In the same way that football coaches are typically willing to punt or kick field goals as opposed to going for fourth downs because it is easier to appear risk-averse, soccer coaches like to prevent criticism by massing their defenses and reducing the chances that their teams give up. It's easier to answer questions after losing on penalties or by a 1-0 score in which the opponent scored on a ball that ricocheted eight times in the box than it is to answer questions after a 3-2 loss in which the opponent scored the winner on a three-on-three break. The former is "unlucky"; the latter is "naive" and "careless." The desire to avoid criticism is especially strong in major international tournaments when a coach has to answer to the media of an entire nation. If you think that the manager of the Yankees has it tough fending off questions from nine different newspapers, imagine what Roberto Donadoni is going to be faced with after the Dutch undress Italy on Monday (I can dream, can't I?) and he has to respond to writers from Rome, Florence, Milan, Naples, Turin, Genoa, etc.
Risk aversion takes many forms. The most common one in Euro '08 is likely going to be using two central defensive midfielders as screens for four-man back lines. You know that when the Dutch go to two holding mids, there is little hope for proper attacking in the tournament. Italy is going with the approach, as are France and Portugal. Germany and Spain are the two contenders who are only playing one holding midfielder. Neutrals who like attacking football ought to support these two sides...if they can stomach the idea of cheering for the modern-day Anschluss. (WWII joke number one of the summer.)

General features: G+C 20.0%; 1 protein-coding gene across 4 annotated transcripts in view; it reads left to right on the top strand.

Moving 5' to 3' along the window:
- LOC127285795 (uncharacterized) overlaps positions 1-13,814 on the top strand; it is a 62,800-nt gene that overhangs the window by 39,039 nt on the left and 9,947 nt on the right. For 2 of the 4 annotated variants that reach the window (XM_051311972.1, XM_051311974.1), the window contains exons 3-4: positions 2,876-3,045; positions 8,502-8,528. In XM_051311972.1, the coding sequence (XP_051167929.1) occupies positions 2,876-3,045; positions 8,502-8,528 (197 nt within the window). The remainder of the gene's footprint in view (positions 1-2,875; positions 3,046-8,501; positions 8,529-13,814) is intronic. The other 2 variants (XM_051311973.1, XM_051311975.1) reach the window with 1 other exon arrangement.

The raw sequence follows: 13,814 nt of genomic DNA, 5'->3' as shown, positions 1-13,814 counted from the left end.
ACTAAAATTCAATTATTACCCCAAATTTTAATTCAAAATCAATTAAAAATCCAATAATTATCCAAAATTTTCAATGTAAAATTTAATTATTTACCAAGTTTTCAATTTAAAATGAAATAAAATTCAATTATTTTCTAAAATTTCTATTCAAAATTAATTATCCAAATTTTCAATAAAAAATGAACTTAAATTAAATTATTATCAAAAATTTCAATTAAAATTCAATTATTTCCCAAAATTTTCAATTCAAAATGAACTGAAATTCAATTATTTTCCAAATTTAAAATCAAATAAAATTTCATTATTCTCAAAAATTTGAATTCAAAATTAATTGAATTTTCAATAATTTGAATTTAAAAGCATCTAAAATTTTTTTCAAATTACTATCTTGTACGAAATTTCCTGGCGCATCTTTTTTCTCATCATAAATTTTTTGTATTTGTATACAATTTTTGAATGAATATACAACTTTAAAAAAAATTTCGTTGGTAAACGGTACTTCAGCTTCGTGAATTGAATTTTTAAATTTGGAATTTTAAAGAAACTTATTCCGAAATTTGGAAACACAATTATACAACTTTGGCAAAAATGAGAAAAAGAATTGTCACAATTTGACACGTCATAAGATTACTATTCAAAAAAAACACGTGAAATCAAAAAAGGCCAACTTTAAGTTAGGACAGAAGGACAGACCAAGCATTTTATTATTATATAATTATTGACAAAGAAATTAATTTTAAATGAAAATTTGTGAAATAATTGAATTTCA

If every defense in the tournament is committed to putting up a massed wall in the middle of the park, then it stands to reason that the best way to get goals is going to be through wing play and crosses. That favors Italy (Luca Toni is great in the air and Di Natale and Camoranesi can get crosses in) and Germany (Klose is great in the air and their wing backs Lahm and Friedrich are outstanding). It hurts Portugal (great wingers, but no striker [unless they put Cristiano Ronaldo, an excellent header of the ball, in the middle]), France (no strikers who can score in the air), Spain (talented, but narrow midfield), and Holland (no wingers now that Babel is out, unless you count Arjen Robben who can dribble, but not cross or pass properly). On the other hand, it could put a premium on great central offensive midfielders who can break down a massed defense, in which case Holland and Spain will do well. Anyway, the styles that teams use to attack six-man defenses are going to be fascinating this summer.